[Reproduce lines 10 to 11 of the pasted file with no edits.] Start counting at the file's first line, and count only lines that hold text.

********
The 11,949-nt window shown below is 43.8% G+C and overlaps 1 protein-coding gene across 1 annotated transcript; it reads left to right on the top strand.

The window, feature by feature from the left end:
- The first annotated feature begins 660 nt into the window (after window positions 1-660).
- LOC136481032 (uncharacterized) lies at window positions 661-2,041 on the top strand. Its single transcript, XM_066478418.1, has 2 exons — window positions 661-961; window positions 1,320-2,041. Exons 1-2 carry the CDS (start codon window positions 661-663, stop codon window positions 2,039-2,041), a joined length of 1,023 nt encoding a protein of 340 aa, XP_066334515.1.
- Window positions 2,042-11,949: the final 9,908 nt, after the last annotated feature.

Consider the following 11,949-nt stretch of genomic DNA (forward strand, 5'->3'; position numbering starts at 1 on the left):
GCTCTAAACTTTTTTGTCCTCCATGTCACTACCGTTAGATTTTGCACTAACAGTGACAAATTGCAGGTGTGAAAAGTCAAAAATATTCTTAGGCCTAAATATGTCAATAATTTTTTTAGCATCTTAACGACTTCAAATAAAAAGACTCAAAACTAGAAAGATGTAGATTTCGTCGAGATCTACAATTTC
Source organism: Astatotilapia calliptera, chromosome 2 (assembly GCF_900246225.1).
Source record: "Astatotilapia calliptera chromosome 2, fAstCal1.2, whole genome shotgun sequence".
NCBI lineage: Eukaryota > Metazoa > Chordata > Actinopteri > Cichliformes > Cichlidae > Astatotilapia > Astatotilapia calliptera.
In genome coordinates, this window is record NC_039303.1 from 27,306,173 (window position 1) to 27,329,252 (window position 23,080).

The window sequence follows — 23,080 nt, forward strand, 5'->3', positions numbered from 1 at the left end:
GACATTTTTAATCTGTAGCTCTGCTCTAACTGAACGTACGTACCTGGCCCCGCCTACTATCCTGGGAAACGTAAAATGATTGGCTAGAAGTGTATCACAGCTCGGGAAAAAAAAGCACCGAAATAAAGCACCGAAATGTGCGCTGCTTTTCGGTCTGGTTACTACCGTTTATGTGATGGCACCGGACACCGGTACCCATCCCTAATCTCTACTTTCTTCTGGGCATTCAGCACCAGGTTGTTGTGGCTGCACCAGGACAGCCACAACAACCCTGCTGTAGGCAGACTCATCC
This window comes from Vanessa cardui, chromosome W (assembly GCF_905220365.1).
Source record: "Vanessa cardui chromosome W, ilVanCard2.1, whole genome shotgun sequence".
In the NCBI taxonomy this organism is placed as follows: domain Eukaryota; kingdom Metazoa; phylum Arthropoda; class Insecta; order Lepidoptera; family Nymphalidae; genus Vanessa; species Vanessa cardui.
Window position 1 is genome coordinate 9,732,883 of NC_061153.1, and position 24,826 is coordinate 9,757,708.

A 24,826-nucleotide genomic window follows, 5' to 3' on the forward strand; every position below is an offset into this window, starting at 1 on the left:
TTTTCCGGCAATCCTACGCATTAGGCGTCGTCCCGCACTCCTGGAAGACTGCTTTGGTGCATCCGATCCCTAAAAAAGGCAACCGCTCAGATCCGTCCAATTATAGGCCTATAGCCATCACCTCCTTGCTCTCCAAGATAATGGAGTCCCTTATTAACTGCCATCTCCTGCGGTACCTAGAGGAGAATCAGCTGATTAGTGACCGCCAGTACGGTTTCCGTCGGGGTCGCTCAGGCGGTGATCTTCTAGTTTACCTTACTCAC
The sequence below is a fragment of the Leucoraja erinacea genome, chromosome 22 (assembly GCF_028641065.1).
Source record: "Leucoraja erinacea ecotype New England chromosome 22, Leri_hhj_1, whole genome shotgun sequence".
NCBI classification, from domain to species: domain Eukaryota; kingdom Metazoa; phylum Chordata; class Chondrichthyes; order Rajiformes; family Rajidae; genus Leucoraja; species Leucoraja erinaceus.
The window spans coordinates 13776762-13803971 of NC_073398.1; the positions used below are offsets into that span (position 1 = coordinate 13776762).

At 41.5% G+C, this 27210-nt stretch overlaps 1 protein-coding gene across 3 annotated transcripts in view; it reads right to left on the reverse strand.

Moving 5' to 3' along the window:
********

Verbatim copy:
NCBI lineage: Eukaryota > Metazoa > Chordata > Actinopteri > Cichliformes > Cichlidae > Astatotilapia > Astatotilapia calliptera.
In genome coordinates, this window is record NC_039303.1 from 27,306,173 (window position 1) to 27,329,252 (window position 23,080).